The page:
written by:Khushwant Singh
source:The Telegraph,India



  1. Posted March 13, 2009 at 9:51 am | Permalink | Reply

    hi there,

    I do not know much about the Pandits. I was wonderingif you would write an article about all of it for me, so I could put it on a post to get the message out? I get a few hundred readers a day, maybe it would help. Most people do not know about this in the US, I know this is the first I have heard of his.

    Would you be interested

    thank you,

  2. Wajid Ali
    Posted September 2, 2010 at 4:02 am | Permalink | Reply

    Iqbal was a Kashmiri and will stay a Kashmiri ethnicily. Religion is a separate affair. Kashmiris are the purest of Aryans (for this reason the Jews do not like Kashmiris) and Iqbal was an Aryan too. Like all Kashmiris he liked all.

  3. Koshur Mazloom
    Posted October 28, 2010 at 11:00 am | Permalink | Reply

    All these stories are nonsense. Iqbal’s father converted because he could not get a girl to marry. All Kashmiris know this.

    Khabaccha tamis aes mouj punjaeb. So how is he is a pure Koshur?
    Iqbal was a mongrel cross breed between a Kashmiri Father and Poonjabi mother.

  4. zainab
    Posted January 13, 2011 at 11:49 pm | Permalink | Reply

    great piece of history; can’t wait to share this with some of my more “passionate” pakistani fiends. indeed, those pakistani friends are shocked when i tell them that some kashmiri muslims, like myself, still retain their ancestral hindu last names, like pandit, raina and kaul.

    of the identity markers that separate kashmir’s muslims from pandits, religion is as superficial as having a long vs short nose or different colored eyes. at least to the more secular and evolved kashmiris.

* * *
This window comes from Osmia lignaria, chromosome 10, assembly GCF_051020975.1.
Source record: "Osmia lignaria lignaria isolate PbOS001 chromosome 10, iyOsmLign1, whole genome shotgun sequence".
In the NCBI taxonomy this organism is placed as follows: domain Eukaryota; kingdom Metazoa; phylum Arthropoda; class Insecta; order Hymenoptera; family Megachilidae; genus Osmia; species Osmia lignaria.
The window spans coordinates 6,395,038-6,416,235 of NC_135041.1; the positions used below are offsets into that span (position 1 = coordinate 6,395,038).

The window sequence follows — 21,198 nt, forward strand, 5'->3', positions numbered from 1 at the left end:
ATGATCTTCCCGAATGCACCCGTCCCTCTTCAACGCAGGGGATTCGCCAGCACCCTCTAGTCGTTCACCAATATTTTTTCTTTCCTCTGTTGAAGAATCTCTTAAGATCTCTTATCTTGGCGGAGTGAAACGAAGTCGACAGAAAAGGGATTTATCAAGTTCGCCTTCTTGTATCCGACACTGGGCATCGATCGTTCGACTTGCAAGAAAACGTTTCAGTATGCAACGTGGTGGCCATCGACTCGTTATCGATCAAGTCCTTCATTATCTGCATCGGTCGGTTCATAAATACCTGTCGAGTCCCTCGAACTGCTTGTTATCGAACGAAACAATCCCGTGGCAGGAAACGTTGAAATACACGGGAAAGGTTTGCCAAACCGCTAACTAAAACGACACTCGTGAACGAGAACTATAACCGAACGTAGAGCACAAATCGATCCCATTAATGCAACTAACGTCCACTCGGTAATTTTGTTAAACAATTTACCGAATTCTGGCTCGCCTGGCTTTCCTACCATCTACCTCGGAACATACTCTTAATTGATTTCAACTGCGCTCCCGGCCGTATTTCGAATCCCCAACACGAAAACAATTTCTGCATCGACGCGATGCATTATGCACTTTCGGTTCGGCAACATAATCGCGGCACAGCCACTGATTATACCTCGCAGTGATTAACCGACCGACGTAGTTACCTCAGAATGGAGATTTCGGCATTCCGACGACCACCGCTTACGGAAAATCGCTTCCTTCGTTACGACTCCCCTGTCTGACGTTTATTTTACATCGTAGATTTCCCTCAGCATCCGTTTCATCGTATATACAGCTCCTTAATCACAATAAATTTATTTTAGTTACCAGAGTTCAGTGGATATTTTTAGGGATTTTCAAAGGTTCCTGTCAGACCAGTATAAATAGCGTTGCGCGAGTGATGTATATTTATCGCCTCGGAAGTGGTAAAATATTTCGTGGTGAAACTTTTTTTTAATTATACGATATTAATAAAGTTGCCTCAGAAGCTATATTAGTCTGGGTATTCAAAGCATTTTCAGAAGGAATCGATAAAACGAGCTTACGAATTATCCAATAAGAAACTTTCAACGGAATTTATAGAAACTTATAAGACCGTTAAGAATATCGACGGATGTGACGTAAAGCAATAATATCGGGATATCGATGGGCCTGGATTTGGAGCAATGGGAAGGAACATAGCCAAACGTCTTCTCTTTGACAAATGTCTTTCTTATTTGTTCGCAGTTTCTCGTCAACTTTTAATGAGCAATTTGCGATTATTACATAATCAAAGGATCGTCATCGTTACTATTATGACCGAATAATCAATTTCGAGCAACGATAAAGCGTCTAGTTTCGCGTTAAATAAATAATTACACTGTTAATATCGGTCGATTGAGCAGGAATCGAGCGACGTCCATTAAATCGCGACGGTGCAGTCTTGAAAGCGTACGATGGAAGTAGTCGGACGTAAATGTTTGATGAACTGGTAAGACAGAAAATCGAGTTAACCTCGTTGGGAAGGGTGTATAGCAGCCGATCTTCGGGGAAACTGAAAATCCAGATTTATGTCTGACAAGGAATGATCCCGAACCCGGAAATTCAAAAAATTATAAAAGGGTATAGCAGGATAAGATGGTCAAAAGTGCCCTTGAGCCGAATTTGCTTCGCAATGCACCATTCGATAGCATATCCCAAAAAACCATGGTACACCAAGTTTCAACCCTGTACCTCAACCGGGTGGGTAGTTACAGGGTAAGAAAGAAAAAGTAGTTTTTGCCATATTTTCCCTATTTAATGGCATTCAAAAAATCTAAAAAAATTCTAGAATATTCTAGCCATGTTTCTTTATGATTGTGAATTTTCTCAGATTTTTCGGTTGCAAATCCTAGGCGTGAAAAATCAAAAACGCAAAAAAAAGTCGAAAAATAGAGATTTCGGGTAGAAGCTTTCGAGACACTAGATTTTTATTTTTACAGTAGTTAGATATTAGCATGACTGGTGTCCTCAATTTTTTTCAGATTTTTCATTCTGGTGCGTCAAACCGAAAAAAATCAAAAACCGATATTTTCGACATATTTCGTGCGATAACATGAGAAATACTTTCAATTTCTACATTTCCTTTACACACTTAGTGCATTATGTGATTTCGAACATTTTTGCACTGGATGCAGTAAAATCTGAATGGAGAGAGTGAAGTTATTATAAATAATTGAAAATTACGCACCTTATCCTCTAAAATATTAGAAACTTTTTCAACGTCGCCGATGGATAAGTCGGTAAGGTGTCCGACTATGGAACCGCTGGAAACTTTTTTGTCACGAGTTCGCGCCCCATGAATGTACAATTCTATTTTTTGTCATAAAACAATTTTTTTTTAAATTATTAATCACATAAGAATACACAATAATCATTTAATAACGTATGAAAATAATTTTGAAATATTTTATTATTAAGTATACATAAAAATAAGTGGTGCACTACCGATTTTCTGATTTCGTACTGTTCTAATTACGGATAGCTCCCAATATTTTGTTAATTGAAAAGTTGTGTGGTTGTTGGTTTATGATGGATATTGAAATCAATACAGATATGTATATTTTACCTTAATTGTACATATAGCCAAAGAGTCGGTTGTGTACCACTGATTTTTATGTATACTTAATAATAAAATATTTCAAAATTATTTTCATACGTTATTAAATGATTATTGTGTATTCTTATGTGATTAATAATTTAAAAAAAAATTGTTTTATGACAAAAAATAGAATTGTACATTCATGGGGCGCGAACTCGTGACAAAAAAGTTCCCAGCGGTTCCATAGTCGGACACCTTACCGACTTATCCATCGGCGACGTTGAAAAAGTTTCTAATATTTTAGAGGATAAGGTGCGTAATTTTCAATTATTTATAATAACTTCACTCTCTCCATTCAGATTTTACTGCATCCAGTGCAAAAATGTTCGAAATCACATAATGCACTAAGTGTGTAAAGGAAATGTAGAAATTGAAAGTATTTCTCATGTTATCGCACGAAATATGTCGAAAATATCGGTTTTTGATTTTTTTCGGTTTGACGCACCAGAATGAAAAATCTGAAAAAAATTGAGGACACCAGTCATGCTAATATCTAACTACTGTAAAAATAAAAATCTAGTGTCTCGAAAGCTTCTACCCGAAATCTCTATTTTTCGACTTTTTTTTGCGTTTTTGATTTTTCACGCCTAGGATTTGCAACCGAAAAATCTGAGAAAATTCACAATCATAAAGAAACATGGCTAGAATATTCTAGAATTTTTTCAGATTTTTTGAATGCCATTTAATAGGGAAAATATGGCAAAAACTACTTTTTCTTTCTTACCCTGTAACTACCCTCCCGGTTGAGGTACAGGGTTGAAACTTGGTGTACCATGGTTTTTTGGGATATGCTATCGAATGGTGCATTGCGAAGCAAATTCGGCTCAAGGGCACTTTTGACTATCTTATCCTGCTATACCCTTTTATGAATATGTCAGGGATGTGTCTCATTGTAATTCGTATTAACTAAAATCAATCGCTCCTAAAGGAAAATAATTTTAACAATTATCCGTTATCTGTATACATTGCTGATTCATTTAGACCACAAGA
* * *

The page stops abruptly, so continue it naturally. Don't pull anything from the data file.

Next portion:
ps. the renowned author, salman rushdie, often talks about his pandit ancestry, proudly.

  5. kaf
    Posted August 5, 2012 at 2:18 am | Permalink | Reply

    its an idiotic essay.iqbal,was a devout muslim and as far as hindu lineage,then all kashmiri hindus were bhuddists.he was a proud kashmirimuslim,not proud pandit

  6. Posted April 29, 2013 at 1:15 pm | Permalink | Reply

    I appreciate you for publishing posts like these to keep up awareness.

    Please make sure to check out my blog site and follow it, too!

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  1. […] grandfather was a kashmiri pandit before he converted to islam under controversial circumstances. IQBAL?S HINDU RELATIONS kashmir blogs-Truth about Kashmir-" blog on kashmir" similar is the background of Quaid e azam and most pakistanis who trace their ancestary to hindus […]